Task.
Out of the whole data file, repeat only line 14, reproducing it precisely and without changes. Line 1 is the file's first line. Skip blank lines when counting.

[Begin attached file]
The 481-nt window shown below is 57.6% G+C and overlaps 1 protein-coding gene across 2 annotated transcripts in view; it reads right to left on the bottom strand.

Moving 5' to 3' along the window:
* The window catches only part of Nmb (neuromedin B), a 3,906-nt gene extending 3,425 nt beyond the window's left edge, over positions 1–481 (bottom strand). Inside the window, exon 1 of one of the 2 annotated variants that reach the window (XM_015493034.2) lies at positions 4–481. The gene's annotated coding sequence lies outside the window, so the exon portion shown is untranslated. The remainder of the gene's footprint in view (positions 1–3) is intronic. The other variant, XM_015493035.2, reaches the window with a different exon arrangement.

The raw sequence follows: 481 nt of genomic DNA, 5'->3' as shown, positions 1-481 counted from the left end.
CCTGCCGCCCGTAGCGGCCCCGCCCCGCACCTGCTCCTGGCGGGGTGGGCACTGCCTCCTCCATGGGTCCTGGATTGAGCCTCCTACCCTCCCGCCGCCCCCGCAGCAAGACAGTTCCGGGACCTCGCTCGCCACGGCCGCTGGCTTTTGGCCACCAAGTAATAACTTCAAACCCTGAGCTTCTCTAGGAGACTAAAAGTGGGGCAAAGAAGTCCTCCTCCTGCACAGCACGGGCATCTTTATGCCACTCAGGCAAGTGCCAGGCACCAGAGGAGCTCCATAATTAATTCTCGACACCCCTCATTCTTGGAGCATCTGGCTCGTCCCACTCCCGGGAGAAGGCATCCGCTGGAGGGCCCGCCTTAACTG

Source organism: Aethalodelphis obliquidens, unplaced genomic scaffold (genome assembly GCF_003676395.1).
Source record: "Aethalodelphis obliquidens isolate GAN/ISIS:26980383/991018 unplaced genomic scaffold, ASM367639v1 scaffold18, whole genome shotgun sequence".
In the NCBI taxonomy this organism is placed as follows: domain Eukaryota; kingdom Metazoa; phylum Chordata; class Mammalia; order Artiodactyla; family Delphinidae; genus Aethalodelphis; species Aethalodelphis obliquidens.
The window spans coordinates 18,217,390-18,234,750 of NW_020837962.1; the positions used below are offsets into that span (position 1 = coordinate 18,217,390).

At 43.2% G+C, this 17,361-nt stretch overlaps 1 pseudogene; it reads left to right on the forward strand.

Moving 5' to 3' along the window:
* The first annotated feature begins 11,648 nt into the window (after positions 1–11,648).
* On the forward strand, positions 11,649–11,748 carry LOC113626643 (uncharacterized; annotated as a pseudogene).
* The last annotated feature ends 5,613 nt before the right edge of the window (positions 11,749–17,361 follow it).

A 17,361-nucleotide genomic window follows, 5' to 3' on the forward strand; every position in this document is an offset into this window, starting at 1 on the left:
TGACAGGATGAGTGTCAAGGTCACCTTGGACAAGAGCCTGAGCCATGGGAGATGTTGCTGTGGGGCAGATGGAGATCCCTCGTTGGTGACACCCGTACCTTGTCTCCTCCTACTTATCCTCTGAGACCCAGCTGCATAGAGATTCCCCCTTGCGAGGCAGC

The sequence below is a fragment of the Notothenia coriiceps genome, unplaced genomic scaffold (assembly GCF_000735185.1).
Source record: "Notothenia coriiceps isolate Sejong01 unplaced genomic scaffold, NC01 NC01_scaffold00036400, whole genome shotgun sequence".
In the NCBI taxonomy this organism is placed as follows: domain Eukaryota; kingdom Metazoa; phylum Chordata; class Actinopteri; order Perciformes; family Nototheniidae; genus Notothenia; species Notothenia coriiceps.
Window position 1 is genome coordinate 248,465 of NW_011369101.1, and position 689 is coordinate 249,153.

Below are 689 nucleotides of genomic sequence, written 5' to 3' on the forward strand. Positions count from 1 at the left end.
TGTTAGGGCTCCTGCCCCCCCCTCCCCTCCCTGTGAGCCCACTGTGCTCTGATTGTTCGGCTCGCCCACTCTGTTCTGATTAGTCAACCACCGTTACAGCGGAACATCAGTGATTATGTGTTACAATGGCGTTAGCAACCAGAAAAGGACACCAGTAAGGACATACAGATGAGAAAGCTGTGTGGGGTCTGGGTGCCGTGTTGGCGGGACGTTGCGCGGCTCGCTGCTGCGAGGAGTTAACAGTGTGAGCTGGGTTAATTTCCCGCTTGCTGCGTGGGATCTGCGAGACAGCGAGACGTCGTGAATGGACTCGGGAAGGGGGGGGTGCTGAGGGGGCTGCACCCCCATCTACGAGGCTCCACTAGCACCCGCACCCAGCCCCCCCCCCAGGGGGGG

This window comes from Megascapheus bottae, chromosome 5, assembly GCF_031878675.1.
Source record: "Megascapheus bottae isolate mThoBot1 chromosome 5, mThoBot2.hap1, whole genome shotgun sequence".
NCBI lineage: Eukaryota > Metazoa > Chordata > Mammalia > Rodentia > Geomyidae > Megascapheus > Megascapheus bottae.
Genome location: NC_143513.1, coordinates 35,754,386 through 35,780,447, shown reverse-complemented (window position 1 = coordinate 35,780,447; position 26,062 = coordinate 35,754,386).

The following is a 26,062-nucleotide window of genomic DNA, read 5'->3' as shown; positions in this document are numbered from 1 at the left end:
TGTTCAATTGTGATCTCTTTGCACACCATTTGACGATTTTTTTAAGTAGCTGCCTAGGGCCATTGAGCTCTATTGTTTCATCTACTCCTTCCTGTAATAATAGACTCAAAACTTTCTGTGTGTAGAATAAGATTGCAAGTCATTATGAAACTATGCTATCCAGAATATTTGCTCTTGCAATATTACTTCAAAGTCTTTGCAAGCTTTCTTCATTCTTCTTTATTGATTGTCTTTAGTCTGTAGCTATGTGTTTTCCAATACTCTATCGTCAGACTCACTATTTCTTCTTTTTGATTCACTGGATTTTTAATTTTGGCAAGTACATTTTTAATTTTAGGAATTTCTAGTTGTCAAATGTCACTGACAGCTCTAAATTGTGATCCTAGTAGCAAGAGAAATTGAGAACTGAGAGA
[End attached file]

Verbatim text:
* The last annotated feature ends 5,613 nt before the right edge of the window (positions 11,749–17,361 follow it).